The DAO Dashboard also presents more fine-tuned data on the two main categories of illegal gun possession in Pennsylvania:
- Possession of a firearm by a person who has been prohibited from carrying guns due to a past serious conviction (18 Pa.C.S. § 6105). This is generally viewed as the most serious illegal gun possession statute.
- Possession of a firearm without a license (18 Pa.C.S. § 6106). These are generally viewed as less serious than possession by a prohibited person.
These updates make it possible to see that the recent, highly reported rise in illegal gun possession arrests and cases in Philadelphia has largely been for gun possession without a license, rather than possession by prohibited persons:
These improvements also clarify how the criminal legal system addresses cases involving persons convicted of prior felony offenses versus cases involving persons who have no prior felony conviction.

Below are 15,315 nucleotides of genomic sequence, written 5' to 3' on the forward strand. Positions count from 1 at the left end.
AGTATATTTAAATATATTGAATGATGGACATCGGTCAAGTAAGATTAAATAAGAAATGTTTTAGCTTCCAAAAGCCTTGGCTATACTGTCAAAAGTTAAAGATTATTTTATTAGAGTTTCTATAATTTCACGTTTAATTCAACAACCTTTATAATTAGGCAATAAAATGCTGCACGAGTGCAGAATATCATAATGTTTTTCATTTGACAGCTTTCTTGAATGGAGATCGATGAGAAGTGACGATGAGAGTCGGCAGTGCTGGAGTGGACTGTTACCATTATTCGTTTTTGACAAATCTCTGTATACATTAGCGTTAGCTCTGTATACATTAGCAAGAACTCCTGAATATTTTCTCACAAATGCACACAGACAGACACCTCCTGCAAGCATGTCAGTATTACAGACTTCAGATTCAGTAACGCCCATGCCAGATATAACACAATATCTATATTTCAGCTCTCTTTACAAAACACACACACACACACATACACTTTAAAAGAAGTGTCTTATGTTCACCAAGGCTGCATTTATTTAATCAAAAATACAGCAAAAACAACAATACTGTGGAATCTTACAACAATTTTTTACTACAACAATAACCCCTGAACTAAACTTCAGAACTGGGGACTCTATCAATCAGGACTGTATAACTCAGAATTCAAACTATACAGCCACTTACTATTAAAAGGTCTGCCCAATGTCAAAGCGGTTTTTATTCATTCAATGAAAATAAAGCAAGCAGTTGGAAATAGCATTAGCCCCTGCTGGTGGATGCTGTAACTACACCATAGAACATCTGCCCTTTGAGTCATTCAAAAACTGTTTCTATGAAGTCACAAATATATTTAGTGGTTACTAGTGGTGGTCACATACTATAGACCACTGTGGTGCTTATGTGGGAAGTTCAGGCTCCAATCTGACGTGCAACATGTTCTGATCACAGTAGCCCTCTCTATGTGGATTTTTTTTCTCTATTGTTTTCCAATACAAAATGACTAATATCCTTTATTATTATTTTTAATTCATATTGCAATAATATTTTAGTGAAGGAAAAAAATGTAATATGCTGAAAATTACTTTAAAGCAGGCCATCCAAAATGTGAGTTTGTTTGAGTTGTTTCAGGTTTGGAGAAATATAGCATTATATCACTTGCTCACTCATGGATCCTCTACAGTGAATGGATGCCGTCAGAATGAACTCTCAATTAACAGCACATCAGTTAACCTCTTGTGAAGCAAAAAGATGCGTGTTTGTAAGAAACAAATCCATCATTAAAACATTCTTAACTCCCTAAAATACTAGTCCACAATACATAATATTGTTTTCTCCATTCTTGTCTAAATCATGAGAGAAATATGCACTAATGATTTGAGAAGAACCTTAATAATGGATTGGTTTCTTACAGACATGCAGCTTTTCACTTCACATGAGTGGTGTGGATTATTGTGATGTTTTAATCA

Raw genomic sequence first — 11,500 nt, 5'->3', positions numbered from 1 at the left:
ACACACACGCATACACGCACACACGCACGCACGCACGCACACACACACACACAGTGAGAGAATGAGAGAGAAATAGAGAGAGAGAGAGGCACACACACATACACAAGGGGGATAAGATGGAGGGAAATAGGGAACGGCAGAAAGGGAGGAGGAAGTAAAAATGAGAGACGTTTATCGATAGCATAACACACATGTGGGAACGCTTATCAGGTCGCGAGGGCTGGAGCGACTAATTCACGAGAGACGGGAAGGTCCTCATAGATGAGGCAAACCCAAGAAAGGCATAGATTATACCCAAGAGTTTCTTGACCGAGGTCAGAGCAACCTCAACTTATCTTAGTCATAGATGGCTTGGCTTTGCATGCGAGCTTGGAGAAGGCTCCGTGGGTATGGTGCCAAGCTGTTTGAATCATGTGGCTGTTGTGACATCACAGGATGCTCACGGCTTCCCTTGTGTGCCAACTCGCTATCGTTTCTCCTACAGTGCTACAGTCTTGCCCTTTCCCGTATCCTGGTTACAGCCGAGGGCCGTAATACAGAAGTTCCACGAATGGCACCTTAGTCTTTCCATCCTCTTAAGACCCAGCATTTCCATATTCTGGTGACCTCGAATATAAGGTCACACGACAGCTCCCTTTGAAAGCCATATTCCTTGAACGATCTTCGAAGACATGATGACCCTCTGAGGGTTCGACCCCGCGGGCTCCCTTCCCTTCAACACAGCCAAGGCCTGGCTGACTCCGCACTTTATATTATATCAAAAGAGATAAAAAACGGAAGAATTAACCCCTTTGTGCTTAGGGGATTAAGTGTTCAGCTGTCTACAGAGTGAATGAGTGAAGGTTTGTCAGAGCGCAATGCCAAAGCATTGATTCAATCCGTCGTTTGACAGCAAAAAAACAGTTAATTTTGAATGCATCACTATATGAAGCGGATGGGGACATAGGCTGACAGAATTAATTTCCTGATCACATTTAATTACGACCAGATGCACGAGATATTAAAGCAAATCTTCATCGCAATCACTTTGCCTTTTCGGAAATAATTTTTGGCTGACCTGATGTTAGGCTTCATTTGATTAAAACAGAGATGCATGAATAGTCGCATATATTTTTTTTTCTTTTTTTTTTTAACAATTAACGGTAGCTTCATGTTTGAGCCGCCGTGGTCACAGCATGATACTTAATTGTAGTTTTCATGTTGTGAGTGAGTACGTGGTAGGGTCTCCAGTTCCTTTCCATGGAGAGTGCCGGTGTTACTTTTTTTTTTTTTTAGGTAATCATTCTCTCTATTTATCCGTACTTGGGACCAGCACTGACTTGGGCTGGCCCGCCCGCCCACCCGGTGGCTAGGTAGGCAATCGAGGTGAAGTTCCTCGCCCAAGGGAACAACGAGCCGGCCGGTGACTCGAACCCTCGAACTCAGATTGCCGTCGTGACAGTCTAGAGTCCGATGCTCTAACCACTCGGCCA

For more details on the DAO Dashboard update, including improvements in the accuracy of drug offenses data, see this DAO Data Story. To receive monthly crime data for homicides, non-fatal shootings, and other serious offenses, sign up for our Justice Journal newsletter.
Jane Roh, 215-686-8711, [email protected]
The Philadelphia District Attorney’s Office is the largest prosecutor’s office in Pennsylvania, and one of the largest in the nation. It serves the more than 1.5 million residents of the City and County of Philadelphia, employing 600 lawyers, detectives, and support staff. The District Attorney’s Office is responsible for prosecution of approximately 40,000 criminal cases annually.